Tips for Parenting a Child With Asthma
If your child has asthma, both you and your child should be familiar with asthma medications and devices, such as spacers, nebulizers, and metered-dose inhalers. Your pediatrician should discuss the function of each medication with you and your child, as well as how to use asthma devices. It is important that parents and other caregivers recognize the signs of an acute asthma attack and the use of "rescue" medications. Asthma is a chronic condition, but with proper management, your child can have a normal childhood with no restrictions on sports and recreational activities except in the most severe of cases.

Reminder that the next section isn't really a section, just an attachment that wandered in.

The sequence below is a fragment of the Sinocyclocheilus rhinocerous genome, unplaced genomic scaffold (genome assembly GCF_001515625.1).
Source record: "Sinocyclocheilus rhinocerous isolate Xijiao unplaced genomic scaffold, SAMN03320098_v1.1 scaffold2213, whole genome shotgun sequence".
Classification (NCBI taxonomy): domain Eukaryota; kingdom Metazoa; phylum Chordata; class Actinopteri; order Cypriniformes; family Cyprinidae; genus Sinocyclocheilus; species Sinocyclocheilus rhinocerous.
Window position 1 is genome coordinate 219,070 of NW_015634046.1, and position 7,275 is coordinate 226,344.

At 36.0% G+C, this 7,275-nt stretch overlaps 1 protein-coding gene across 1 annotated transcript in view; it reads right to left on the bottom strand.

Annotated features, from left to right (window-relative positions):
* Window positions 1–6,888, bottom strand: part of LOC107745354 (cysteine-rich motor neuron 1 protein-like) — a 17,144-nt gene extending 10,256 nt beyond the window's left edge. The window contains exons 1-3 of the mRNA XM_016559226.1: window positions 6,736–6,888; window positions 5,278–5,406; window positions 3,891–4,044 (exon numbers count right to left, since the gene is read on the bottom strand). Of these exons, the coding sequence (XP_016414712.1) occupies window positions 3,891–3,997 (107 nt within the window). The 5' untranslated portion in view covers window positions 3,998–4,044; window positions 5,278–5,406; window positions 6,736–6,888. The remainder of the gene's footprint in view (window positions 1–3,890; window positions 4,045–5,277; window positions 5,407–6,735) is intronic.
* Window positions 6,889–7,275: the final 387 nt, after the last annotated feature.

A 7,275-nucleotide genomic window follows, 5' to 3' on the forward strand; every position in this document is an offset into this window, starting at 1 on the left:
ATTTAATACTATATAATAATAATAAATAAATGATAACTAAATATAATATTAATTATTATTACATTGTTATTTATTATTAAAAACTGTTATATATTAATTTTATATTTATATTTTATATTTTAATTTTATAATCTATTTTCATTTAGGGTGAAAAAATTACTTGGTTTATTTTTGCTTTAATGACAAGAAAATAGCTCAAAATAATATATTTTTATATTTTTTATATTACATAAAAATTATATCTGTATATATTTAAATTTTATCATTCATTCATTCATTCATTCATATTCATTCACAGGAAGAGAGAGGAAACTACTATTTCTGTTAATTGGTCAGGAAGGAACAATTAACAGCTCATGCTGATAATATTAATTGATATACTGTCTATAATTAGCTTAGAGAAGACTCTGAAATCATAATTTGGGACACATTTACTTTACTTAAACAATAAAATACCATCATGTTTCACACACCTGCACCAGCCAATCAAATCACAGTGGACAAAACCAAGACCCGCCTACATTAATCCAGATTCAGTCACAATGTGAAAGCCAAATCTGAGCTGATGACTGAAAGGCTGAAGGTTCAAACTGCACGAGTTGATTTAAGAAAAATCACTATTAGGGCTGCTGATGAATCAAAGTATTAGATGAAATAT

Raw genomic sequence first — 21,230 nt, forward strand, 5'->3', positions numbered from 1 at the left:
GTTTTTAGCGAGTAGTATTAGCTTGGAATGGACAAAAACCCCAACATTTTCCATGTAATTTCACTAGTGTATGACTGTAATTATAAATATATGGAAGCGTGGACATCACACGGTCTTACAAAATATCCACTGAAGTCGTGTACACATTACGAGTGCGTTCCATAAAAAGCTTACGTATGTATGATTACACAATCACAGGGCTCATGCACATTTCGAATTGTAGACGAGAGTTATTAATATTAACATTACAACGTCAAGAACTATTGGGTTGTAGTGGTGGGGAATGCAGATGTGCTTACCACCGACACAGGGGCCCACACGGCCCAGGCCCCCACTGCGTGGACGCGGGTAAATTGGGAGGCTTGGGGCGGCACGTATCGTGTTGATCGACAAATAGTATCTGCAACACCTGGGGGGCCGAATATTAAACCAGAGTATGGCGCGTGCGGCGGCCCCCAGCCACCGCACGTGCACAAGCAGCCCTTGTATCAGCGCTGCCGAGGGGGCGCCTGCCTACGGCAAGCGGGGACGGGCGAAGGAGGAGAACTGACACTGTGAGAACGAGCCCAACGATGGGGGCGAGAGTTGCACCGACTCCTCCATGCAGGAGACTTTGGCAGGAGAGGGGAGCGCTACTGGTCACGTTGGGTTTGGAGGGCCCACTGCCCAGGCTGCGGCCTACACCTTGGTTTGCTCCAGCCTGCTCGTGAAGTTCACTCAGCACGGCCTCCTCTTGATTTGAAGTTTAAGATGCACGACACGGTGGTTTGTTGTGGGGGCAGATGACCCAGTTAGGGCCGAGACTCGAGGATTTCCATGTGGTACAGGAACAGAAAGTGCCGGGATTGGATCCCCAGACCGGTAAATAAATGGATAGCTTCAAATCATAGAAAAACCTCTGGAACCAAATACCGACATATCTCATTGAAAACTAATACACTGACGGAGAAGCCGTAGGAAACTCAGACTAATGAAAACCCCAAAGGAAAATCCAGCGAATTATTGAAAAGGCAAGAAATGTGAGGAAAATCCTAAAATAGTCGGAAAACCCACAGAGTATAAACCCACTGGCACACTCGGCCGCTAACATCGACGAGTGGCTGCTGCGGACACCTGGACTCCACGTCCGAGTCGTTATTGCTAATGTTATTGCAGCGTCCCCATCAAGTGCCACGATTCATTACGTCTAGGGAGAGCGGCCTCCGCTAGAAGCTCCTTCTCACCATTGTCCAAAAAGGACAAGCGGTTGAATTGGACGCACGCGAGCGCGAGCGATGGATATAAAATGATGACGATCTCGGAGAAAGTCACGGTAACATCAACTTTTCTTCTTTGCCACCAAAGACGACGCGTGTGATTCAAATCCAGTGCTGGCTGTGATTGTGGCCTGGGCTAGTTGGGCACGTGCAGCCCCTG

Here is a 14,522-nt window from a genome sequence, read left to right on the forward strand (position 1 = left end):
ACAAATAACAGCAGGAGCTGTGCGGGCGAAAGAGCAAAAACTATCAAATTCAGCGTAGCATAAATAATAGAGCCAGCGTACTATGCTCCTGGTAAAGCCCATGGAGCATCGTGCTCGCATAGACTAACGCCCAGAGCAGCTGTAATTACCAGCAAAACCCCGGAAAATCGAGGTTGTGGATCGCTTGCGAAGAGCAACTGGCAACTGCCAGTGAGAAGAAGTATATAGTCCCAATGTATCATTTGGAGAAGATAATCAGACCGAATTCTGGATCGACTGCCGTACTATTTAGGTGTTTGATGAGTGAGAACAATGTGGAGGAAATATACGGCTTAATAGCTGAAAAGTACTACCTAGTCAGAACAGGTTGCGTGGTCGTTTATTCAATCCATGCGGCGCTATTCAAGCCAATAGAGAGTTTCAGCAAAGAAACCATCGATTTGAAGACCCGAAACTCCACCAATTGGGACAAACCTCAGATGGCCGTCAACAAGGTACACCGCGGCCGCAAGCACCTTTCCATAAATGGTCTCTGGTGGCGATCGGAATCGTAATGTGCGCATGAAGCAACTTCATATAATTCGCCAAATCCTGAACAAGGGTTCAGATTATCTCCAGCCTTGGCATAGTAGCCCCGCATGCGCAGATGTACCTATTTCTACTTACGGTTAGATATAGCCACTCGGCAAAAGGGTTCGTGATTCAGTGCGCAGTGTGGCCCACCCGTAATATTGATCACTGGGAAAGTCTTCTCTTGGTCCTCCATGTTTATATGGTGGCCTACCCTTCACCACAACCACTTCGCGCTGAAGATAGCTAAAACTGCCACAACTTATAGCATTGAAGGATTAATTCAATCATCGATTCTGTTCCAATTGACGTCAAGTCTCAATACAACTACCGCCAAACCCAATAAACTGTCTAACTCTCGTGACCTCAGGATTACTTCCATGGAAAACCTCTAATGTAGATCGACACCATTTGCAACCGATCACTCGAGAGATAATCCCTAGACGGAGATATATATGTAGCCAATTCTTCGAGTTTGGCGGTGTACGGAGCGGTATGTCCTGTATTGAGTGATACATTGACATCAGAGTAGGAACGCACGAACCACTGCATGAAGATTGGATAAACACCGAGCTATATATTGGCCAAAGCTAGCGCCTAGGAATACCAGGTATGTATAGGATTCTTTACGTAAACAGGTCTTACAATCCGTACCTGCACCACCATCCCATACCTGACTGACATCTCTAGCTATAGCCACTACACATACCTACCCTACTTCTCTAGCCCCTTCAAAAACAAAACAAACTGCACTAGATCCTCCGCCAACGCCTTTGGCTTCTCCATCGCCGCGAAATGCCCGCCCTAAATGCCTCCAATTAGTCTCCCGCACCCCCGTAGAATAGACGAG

The prognosis for those people with asthma in childhood depends on a number of factors. Generally, children who have very mild asthma are more likely to be symptom-free when they become adults. Those who improve typically do so in adolescence. It has been suggested that if a child develops asthma before age 3, his or her prognosis is poorer; however, children who have asthmatic symptoms only when they are sick with colds and other upper respiratory infections tend to improve.